COVER STORY

Start Me Up

At the Columbia Startup Lab, the ideas keep on clicking.

by Rebecca Shapiro Published Fall 2014
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Radford plans to launch the site in New York in the next few months, focused on the Hurricane Sandy survivors still in need of assistance. The national site, which won’t be tied to any specific relief effort but equipped to handle whatever might happen in the future, will launch in 2015.

In the meantime, whenever Radford can get out of the lab, he’s spending his leisure time in a place that someone in his line of work might not find relaxing: the outdoors.

“I’ve been working in disaster relief for a number of years now,” says Radford, who was a management consultant in the private sector before moving on to relief work with the United Nations and the Red Cross. “When you see the havoc that nature can cause, it’s easy to forget how peaceful and beautiful it can also be.”

Shareswell


Reinventing the Wedding Registry

When Emily Washkowitz ’14BUS and her fiancé got engaged, they were thrilled to have so many family members and friends wishing them well. Unfortunately, they were all doing so in the same way: by giving the couple toaster ovens. In the months leading up to their summer wedding, the couple received six, when they hadn’t even wanted one.

“Let’s be honest,” she says. “It’s 2014. We were already living together. We already had a way to make toast. What we really wanted was to save for the future.”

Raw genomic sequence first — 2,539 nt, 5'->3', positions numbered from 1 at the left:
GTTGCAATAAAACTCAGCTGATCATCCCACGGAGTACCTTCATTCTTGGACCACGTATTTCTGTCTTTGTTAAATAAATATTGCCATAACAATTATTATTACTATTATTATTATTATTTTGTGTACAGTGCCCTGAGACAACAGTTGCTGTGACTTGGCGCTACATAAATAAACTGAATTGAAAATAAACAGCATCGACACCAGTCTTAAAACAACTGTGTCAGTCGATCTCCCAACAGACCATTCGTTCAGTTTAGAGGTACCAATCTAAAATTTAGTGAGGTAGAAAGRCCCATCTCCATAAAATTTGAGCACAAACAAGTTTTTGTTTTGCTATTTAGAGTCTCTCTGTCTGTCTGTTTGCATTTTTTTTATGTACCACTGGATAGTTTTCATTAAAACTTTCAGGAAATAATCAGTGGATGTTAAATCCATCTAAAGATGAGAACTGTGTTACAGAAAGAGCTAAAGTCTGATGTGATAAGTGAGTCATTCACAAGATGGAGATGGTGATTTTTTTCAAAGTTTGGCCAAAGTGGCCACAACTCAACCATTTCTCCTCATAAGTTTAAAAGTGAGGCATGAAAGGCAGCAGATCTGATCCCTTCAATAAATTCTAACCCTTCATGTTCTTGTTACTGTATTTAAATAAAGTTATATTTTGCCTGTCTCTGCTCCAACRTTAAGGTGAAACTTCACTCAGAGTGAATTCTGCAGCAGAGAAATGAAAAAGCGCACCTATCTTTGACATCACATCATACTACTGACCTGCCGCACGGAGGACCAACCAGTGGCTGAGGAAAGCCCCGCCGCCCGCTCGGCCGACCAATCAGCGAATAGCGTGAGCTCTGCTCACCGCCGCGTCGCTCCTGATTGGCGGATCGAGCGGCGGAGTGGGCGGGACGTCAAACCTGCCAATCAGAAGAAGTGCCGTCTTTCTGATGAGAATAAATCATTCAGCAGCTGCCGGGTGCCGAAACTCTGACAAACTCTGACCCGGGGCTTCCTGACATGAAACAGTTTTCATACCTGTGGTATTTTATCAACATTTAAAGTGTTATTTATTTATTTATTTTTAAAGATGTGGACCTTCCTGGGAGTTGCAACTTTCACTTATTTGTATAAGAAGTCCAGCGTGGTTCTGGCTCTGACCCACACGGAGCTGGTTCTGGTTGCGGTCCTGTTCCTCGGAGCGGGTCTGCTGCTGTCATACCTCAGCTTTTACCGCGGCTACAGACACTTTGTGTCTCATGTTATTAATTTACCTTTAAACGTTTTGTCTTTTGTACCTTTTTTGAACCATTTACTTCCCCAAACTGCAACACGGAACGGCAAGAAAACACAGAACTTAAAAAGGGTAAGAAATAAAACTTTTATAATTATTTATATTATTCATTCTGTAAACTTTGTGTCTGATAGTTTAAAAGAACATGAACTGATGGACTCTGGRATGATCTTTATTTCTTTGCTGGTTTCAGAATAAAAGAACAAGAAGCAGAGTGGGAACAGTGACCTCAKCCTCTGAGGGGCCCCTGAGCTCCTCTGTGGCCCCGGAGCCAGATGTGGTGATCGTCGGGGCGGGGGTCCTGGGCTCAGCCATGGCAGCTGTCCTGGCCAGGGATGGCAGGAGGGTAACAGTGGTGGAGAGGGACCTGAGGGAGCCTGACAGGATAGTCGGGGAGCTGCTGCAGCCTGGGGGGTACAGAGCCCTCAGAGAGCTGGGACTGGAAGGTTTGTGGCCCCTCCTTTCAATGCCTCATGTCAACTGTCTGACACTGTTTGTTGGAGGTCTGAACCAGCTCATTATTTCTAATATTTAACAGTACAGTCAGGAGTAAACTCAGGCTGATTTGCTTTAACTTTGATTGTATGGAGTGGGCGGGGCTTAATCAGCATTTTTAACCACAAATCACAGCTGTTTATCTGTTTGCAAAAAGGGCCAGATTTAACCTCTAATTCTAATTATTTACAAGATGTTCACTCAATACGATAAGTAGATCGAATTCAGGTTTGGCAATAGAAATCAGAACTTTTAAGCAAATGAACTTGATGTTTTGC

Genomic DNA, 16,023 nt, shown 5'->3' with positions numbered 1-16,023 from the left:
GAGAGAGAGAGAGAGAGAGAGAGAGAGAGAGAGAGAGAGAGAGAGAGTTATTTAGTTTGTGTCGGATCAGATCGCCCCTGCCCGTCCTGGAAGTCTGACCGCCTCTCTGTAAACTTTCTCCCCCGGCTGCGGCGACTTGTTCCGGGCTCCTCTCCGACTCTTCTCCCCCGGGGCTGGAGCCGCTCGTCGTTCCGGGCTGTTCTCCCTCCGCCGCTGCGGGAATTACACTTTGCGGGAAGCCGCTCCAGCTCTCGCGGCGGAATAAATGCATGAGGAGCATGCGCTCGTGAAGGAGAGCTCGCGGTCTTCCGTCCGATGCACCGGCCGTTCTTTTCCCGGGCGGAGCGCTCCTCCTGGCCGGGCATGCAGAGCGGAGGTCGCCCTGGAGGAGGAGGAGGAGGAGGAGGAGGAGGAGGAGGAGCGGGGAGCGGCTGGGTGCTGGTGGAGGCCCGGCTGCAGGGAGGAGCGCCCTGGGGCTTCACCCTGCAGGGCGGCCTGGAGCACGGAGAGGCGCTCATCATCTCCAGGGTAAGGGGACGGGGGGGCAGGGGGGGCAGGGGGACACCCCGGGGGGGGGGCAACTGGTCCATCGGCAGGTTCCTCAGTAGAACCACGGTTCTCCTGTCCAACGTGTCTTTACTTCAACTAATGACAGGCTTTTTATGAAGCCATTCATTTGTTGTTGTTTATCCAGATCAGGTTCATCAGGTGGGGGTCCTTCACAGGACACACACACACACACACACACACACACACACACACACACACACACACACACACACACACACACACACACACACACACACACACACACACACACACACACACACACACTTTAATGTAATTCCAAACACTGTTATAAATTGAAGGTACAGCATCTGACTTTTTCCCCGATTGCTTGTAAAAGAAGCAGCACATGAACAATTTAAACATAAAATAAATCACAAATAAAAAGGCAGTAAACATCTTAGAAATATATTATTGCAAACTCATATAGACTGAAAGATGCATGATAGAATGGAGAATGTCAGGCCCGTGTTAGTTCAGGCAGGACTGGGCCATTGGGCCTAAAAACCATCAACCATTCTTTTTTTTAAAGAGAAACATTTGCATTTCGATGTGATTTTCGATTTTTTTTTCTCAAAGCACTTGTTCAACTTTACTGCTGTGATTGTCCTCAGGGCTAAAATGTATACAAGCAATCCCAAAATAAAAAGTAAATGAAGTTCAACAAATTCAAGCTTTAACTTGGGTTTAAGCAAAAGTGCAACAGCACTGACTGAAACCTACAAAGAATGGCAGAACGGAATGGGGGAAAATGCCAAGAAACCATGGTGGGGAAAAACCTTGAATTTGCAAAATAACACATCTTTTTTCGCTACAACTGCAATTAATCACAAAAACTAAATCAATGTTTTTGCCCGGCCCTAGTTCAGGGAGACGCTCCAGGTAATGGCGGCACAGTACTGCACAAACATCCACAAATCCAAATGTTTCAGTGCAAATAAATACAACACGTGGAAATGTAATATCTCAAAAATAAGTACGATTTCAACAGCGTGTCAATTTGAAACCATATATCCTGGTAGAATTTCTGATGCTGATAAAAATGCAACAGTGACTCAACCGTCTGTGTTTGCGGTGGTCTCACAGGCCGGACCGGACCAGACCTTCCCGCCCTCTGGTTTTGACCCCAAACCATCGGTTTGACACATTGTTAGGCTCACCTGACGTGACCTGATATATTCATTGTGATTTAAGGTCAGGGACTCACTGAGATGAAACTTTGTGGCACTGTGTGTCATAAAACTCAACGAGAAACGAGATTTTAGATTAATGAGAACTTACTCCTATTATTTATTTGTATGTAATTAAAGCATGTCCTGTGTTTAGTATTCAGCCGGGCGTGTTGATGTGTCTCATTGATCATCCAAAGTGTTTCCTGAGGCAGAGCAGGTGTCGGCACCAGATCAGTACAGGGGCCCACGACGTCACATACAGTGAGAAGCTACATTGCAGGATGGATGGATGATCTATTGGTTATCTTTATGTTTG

Washkowitz felt sheepish asking guests for cash, though, and she wasn’t alone. When she found only a trashcan and a spoon left on a friend’s registry, the friend admitted that she also didn’t really need any more household items. She had only registered for them so that she could return them, and use the cash for a nest egg.

“I figured that there had to be a better way of meeting the needs of modern couples,” says Washkowitz.

In April, she launched Shareswell, a website for giving and receiving stock. In its initial incarnation, users would create a registry for their special event (wedding, baby shower), listing different stocks that interested them. Friends and family could then choose which stocks and how many shares to give, with the option of adding a cash gift that a recipient could apply toward a more expensive stock. In August, Washkowitz added a feature that allows gifters to use the site without a registry; she says that she expects more customers to use the site that way as wedding season dies down and the holiday season begins.

Shareswell isn’t a broker-dealer, so recipients need to have a brokerage account to facilitate the stock trades, but the site aims to make that process as simple as possible. There’s a list of approved brokers so that new investors can open an account and integrate it into their registry in one step.

“We wanted to provide a user-friendly entrance into the world of investment,” she says. “People are easily intimidated by anything financial. This platform makes it simple.”

Washkowitz knows this firsthand; though she was a student at Columbia Business School when she started Shareswell, she does not have a financial background.